9 UFO Sightings No One Can Explain
Lots of unidentified flying objects turn out to be weather balloons, clouds, or planes, but there are definitely sightings that can't be explained away so easily.
Most UFOs don't stay unidentified
UFO sightings often turn out to have very simple explanations, such as "aircraft, astronomical objects, rocket launches, balloons (escaped party balloons at sunset are particularly effective!), birds, insects, intensely bright squid lights used by Japanese fishermen, and so forth," says Seth Shostak, senior astronomer and fellow at the SETI Institute, which is dedicated to exploring the origins of life and intelligence in the universe. In 1973, before he became president, Jimmy Carter reported seeing a UFO, but it's widely believed to have been the planet Venus. The debris found at Roswell Army Airfield in New Mexico in 1947 turns out to have been from a top-secret experimental spy balloon project that wasn't declassified for almost half a century.
But not all can be explained away
In December 2017, the U.S. Department of Defense acknowledged to The New York Times that it had been running a program focused on investigating unidentified flying objects, or UFOs. The Advanced Aerospace Threat Identification Program (AATIP) received about $22 million in funding between 2007 and when it was shut down in 2012, according to the Pentagon. Two infrared videos were released with the articles that showed an encounter between Navy fighter jets and a UFO off the coast of California in 2004. Commander David Fravor, who was piloting one of the jets, told the paper that after a radio operator asked him to check out a mysterious aircraft, he flew to the specified location and saw the seawater churning below him. A whitish, oval-shaped aircraft was hovering above the water. "It accelerated like nothing I've ever seen," Fravor told the Times, admitting that it made him feel "pretty weirded out." Unfortunately, definitive proof that aliens are real or not is just one of those science mysteries no one has figured out.
Unidentified, but not necessarily alien
Of course, just because there's no explanation for an event does not mean it was a visit from extraterrestrial intelligence. There are plenty of phenomena that scientists don't understand—they're not even sure why ice is slippery. Shostak says he doesn't know exactly what the AATIP videos show (though he has some ideas), but he's not convinced that they indicate cosmic visitors: "There's no explanation for about one-third of the murders in New York City," he says. "Nonetheless, that doesn't mean that they weren't committed by people!"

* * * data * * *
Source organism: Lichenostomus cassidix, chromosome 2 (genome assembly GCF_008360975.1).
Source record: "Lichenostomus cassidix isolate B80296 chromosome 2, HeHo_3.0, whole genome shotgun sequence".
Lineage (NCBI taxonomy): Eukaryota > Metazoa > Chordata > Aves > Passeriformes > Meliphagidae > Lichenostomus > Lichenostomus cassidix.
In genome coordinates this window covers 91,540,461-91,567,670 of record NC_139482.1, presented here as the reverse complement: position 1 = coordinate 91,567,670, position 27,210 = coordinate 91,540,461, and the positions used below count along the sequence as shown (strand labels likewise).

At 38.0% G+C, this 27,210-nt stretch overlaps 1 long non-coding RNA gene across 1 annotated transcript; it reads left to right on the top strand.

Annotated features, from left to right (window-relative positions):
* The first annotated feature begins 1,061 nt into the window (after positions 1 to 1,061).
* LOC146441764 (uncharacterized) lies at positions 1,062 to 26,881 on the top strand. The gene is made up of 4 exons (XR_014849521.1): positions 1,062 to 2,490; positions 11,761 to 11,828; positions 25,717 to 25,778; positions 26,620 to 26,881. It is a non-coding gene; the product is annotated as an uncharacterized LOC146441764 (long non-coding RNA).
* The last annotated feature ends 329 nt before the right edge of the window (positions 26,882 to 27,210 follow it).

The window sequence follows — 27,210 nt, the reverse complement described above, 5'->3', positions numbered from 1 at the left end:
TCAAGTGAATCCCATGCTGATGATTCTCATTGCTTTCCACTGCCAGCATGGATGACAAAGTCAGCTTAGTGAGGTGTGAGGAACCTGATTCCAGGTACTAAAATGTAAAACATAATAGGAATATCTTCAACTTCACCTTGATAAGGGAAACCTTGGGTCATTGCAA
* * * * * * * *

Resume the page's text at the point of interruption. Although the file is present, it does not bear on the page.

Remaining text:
Still, humans have been spotting mysterious objects in the sky for centuries, with cases increasing dramatically in the middle of the twentieth century when aviation and the Cold War presumably made people extra wary of unexplained lights in the sky. Here are a few of the most notable examples of encounters that haven't been solved yet.
China, 11th century
Around the year 1088, Shen Kuo, a well-respected poet and military tactician, wrote a book called Dream Pool Essays (named after his garden estate) that covered his scholarship in astronomy, mathematics, geology, zoology, botany and more. In the book, he describes what might be the first recorded UFO sighting; an object nicknamed "the Pearl" regularly appeared in the sky over Yangzhou province. Its door would open and very bright light would pour out. "The spectacle was like the rising sun, lighting up the distant sky and woods in red," according to the text.
Mount Rainier, Washington, 1947